Rubens and Rauschenberg: Racing and Re/visioning Genealogies of Modern Art (AH4123.01)

J. Vanessa Lyon

The seventeenth-century Flemish painter-diplomat Peter Paul Rubens anchors a course proposing the residual baroqueness in diverse strains of high modernism. Our transdisciplinary project crosses entrenched nationalistic and chronological borders between modern and early modern art and artists including Bacon, Guston, Manet, Newman, Picasso, Reinhardt, and Titian in addition to Robert Rauschenberg (1925-2008), himself a more conceptually various and possibly more prolific artist than even Rubens (1577-1640) to whom some 3,000 paintings and drawings have been attributed. Both international art stars took on current, highly traumatic events, war and diplomacy, as well as cultural notions of race and gender. Moreover, in the most literal sense, there is a lot of Rubens in Rauschenberg! In this course we will seek to determine how subsequent and peer artists were influenced and/or distanced, in often unacknowledged ways, by individual works of and critical responses to, Rubens and Rauschenberg.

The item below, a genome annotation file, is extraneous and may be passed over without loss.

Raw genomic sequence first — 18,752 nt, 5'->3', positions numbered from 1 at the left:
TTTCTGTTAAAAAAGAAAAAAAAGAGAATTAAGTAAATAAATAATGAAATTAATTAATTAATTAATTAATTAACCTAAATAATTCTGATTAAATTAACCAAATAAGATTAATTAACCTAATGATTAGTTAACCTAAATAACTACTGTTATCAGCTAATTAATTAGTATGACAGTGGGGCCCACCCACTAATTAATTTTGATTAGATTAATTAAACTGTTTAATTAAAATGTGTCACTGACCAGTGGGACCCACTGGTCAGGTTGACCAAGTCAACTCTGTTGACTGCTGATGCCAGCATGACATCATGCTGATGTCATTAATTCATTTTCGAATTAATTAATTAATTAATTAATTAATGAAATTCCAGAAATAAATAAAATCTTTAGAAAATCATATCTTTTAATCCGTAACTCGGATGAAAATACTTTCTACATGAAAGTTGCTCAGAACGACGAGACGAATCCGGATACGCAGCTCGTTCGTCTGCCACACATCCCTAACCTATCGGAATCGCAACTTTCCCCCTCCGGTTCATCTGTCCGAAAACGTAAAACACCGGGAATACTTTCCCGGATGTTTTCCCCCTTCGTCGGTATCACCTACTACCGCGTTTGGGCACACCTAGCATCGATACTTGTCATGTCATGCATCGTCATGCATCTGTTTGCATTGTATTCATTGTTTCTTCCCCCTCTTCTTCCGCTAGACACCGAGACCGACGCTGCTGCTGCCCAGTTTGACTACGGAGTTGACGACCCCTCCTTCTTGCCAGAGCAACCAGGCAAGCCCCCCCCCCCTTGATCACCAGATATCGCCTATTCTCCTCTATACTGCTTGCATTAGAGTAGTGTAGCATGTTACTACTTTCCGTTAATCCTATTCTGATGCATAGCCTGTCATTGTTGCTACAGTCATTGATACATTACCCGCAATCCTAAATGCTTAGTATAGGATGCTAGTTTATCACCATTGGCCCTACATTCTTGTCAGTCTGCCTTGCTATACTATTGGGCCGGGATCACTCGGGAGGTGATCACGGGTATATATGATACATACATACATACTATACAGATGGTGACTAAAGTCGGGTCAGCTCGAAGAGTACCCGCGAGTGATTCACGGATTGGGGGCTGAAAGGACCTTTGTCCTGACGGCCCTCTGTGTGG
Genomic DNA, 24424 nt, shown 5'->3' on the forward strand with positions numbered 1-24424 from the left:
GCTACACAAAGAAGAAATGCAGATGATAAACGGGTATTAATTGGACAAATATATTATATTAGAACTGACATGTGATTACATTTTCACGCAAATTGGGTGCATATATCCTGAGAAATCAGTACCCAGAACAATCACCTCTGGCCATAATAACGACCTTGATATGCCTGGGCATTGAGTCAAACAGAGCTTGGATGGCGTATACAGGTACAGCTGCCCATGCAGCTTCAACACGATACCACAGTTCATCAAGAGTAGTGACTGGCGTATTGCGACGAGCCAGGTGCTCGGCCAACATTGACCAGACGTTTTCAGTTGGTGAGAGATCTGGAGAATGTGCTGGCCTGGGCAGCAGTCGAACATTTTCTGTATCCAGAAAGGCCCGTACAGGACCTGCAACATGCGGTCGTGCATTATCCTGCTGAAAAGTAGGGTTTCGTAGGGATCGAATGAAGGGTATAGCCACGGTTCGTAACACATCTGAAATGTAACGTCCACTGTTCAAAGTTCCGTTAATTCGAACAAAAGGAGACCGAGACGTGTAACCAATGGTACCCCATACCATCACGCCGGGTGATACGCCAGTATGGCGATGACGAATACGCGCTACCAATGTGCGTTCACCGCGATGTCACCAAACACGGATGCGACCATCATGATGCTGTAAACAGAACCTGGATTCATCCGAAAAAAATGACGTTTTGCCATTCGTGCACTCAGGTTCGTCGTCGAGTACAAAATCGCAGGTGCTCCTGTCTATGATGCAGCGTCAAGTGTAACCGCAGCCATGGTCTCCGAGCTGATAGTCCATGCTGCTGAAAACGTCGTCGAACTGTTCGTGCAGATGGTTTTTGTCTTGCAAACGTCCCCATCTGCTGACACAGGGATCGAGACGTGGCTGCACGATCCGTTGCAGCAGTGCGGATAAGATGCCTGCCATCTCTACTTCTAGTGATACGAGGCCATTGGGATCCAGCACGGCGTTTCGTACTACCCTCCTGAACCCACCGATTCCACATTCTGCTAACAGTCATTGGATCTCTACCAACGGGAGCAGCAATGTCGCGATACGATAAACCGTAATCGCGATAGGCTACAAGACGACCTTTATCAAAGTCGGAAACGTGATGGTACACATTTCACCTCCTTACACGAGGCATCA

Delivery Method: Entirely remote (synchronous)
Prerequisites: Toward a Rigorous Art History; Painterly Painting OR permission of instructor
Course Level: 4000-level
Credits: 4
T 2:10PM - 5:50PM (Full-term)
Maximum Enrollment: 14
Course Frequency: Every 2-3 years

Categories: All courses , Art History , Entirely Remote
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